The U.S. Supreme Court's Monday decision allowing a gold mine near Juneau to discharge its waste into a fish-bearing lake could be the final word in the long-running dispute.
But environmentalists hope that it is not.
Their lawsuit over the Kensington mine, 45 miles northwest of Juneau, fueled a bitter war between industry boosters and environmentalists in the state's capital.
Statewide, the suit cast a shadow over Alaska's mining industry, and in particular, the massive Pebble copper and gold prospect in Southwest Alaska.
On Monday, Kensington's supporters -- including the entire Alaska congressional delegation and Gov. Sarah Palin -- hailed the Supreme Court decision as a positive step for Juneau and the state.
Coeur Alaska Inc., operator of the Kensington mine, announced plans to begin producing gold in the last half of 2010.
But environmentalists say their fight is not over.
About 150 members of the U.S. House of Representatives are co-sponsoring legislation this year seeking to reverse the Bush administration policy that the Supreme Court relied on in its ruling Monday. Also, a coalition of environmental groups are pleading with the Obama administration to cancel the Bush policy.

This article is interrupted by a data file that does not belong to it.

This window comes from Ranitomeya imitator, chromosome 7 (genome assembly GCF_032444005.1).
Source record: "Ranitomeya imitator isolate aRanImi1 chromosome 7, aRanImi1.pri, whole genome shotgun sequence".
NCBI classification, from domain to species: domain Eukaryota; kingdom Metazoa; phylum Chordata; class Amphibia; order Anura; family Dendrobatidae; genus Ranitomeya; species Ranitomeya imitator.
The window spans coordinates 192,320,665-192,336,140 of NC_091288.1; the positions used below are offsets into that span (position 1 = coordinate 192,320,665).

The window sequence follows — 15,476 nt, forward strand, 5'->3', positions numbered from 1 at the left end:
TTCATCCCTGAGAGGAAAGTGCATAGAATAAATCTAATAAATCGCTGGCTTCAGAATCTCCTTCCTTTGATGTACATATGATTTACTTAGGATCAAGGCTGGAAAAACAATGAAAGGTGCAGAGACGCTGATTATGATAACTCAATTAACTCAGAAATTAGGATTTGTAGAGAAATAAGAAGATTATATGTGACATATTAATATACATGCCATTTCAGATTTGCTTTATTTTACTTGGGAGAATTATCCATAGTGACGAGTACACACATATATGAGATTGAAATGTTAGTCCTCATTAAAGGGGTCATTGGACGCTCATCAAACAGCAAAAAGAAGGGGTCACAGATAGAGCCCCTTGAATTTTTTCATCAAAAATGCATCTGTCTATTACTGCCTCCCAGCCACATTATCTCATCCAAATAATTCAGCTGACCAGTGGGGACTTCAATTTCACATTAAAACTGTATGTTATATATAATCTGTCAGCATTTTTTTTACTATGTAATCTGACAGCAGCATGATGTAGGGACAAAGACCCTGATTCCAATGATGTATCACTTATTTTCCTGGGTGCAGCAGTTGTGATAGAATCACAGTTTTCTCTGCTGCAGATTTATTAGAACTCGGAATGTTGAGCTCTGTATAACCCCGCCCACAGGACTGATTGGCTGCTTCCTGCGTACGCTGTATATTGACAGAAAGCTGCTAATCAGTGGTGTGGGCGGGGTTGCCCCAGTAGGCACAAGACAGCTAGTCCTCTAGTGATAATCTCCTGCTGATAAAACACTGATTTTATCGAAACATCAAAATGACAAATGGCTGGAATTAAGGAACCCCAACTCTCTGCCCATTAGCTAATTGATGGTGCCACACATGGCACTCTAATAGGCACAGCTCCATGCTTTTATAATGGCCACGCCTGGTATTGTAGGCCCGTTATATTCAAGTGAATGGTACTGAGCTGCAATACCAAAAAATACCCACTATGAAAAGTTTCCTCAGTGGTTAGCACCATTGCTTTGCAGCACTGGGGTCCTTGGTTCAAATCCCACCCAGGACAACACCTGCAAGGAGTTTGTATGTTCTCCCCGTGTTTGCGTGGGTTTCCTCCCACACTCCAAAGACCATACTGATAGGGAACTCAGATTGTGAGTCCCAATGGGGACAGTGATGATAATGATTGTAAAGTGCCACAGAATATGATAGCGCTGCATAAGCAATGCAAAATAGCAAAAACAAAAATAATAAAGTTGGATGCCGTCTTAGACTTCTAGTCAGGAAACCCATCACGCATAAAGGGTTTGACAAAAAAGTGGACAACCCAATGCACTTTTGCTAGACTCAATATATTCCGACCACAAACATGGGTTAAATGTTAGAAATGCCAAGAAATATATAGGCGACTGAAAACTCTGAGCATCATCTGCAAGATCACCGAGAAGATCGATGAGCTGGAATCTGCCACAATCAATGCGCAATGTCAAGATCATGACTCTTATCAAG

"If the Obama administration does nothing, it has busted the door wide open for destructive mining practices in other places," said Tom Waldo, a Juneau environmental attorney who argued the case all the way up to the Supreme Court.
He said the ruling will allow any developer of a project -- from Pebble to a coal-fired power plant in the Midwest -- to get around federal water-quality standards by petitioning the U.S. Corps of Engineers to redefine its waste as fill material, Waldo said.